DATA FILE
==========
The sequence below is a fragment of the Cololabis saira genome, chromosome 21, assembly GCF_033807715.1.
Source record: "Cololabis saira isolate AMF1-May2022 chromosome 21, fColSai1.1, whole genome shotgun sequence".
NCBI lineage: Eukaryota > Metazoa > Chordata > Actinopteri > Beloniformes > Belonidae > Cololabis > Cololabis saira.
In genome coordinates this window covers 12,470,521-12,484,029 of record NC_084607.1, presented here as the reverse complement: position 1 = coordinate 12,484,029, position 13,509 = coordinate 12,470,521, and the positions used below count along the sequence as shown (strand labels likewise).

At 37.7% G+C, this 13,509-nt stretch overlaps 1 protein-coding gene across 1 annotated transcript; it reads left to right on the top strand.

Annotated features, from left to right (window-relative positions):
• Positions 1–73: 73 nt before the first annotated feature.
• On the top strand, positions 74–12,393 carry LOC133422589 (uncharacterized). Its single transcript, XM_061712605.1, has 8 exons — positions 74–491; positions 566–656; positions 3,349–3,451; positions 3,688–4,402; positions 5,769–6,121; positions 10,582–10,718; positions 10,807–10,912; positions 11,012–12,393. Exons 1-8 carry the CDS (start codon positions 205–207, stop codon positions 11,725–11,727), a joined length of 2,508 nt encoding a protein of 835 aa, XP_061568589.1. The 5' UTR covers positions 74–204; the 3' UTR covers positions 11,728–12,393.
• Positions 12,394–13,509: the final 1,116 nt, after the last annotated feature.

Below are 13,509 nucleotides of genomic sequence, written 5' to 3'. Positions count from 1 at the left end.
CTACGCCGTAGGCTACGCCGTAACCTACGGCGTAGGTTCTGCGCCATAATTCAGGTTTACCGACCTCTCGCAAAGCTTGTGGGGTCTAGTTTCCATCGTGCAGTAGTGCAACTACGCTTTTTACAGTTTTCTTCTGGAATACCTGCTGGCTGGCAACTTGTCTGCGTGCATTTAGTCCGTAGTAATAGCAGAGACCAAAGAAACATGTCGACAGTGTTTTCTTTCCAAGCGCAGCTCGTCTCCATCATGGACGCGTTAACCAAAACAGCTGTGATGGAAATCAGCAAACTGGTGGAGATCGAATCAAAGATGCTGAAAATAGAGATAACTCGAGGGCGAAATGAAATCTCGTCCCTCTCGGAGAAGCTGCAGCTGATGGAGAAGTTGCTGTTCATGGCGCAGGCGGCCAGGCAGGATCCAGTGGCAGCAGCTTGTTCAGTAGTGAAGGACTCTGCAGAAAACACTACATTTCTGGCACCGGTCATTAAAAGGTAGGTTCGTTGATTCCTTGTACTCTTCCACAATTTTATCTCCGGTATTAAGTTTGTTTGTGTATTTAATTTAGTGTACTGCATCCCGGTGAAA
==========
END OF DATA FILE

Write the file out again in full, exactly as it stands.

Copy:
The sequence below is a fragment of the Cololabis saira genome, chromosome 21, assembly GCF_033807715.1.
Source record: "Cololabis saira isolate AMF1-May2022 chromosome 21, fColSai1.1, whole genome shotgun sequence".
NCBI lineage: Eukaryota > Metazoa > Chordata > Actinopteri > Beloniformes > Belonidae > Cololabis > Cololabis saira.
In genome coordinates this window covers 12,470,521-12,484,029 of record NC_084607.1, presented here as the reverse complement: position 1 = coordinate 12,484,029, position 13,509 = coordinate 12,470,521, and the positions used below count along the sequence as shown (strand labels likewise).

At 37.7% G+C, this 13,509-nt stretch overlaps 1 protein-coding gene across 1 annotated transcript; it reads left to right on the top strand.

Annotated features, from left to right (window-relative positions):
• Positions 1–73: 73 nt before the first annotated feature.
• On the top strand, positions 74–12,393 carry LOC133422589 (uncharacterized). Its single transcript, XM_061712605.1, has 8 exons — positions 74–491; positions 566–656; positions 3,349–3,451; positions 3,688–4,402; positions 5,769–6,121; positions 10,582–10,718; positions 10,807–10,912; positions 11,012–12,393. Exons 1-8 carry the CDS (start codon positions 205–207, stop codon positions 11,725–11,727), a joined length of 2,508 nt encoding a protein of 835 aa, XP_061568589.1. The 5' UTR covers positions 74–204; the 3' UTR covers positions 11,728–12,393.
• Positions 12,394–13,509: the final 1,116 nt, after the last annotated feature.

Below are 13,509 nucleotides of genomic sequence, written 5' to 3'. Positions count from 1 at the left end.
CTACGCCGTAGGCTACGCCGTAACCTACGGCGTAGGTTCTGCGCCATAATTCAGGTTTACCGACCTCTCGCAAAGCTTGTGGGGTCTAGTTTCCATCGTGCAGTAGTGCAACTACGCTTTTTACAGTTTTCTTCTGGAATACCTGCTGGCTGGCAACTTGTCTGCGTGCATTTAGTCCGTAGTAATAGCAGAGACCAAAGAAACATGTCGACAGTGTTTTCTTTCCAAGCGCAGCTCGTCTCCATCATGGACGCGTTAACCAAAACAGCTGTGATGGAAATCAGCAAACTGGTGGAGATCGAATCAAAGATGCTGAAAATAGAGATAACTCGAGGGCGAAATGAAATCTCGTCCCTCTCGGAGAAGCTGCAGCTGATGGAGAAGTTGCTGTTCATGGCGCAGGCGGCCAGGCAGGATCCAGTGGCAGCAGCTTGTTCAGTAGTGAAGGACTCTGCAGAAAACACTACATTTCTGGCACCGGTCATTAAAAGGTAGGTTCGTTGATTCCTTGTACTCTTCCACAATTTTATCTCCGGTATTAAGTTTGTTTGTGTATTTAATTTAGTGTACTGCATCCCGGTGAAA